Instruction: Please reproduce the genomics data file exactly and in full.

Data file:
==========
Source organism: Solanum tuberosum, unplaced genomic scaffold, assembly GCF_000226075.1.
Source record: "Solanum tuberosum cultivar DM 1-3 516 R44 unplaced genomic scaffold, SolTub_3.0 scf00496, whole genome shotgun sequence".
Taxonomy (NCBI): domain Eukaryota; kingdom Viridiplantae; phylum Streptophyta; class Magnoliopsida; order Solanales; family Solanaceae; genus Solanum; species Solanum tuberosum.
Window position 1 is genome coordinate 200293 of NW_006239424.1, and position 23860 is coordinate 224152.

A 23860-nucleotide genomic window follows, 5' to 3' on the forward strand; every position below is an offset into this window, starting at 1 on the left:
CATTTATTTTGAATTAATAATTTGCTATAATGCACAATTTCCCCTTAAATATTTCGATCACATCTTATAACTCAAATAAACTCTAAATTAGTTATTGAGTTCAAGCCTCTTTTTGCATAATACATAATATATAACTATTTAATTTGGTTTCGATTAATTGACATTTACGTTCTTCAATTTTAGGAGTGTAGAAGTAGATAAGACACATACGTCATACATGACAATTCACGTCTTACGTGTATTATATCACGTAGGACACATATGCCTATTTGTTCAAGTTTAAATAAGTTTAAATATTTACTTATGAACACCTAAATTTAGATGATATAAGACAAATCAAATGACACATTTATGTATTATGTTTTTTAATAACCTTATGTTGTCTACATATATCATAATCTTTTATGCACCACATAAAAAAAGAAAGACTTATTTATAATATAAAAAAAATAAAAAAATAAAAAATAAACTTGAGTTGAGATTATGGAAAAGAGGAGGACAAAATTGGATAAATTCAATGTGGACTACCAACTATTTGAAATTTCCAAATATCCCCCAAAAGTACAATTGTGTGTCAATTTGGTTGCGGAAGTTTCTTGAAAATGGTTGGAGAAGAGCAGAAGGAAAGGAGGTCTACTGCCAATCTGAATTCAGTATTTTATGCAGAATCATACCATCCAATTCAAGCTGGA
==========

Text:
Source organism: Solanum tuberosum, unplaced genomic scaffold, assembly GCF_000226075.1.
Source record: "Solanum tuberosum cultivar DM 1-3 516 R44 unplaced genomic scaffold, SolTub_3.0 scf00496, whole genome shotgun sequence".
Taxonomy (NCBI): domain Eukaryota; kingdom Viridiplantae; phylum Streptophyta; class Magnoliopsida; order Solanales; family Solanaceae; genus Solanum; species Solanum tuberosum.
Window position 1 is genome coordinate 200293 of NW_006239424.1, and position 23860 is coordinate 224152.

A 23860-nucleotide genomic window follows, 5' to 3' on the forward strand; every position below is an offset into this window, starting at 1 on the left:
CATTTATTTTGAATTAATAATTTGCTATAATGCACAATTTCCCCTTAAATATTTCGATCACATCTTATAACTCAAATAAACTCTAAATTAGTTATTGAGTTCAAGCCTCTTTTTGCATAATACATAATATATAACTATTTAATTTGGTTTCGATTAATTGACATTTACGTTCTTCAATTTTAGGAGTGTAGAAGTAGATAAGACACATACGTCATACATGACAATTCACGTCTTACGTGTATTATATCACGTAGGACACATATGCCTATTTGTTCAAGTTTAAATAAGTTTAAATATTTACTTATGAACACCTAAATTTAGATGATATAAGACAAATCAAATGACACATTTATGTATTATGTTTTTTAATAACCTTATGTTGTCTACATATATCATAATCTTTTATGCACCACATAAAAAAAGAAAGACTTATTTATAATATAAAAAAAATAAAAAAATAAAAAATAAACTTGAGTTGAGATTATGGAAAAGAGGAGGACAAAATTGGATAAATTCAATGTGGACTACCAACTATTTGAAATTTCCAAATATCCCCCAAAAGTACAATTGTGTGTCAATTTGGTTGCGGAAGTTTCTTGAAAATGGTTGGAGAAGAGCAGAAGGAAAGGAGGTCTACTGCCAATCTGAATTCAGTATTTTATGCAGAATCATACCATCCAATTCAAGCTGGA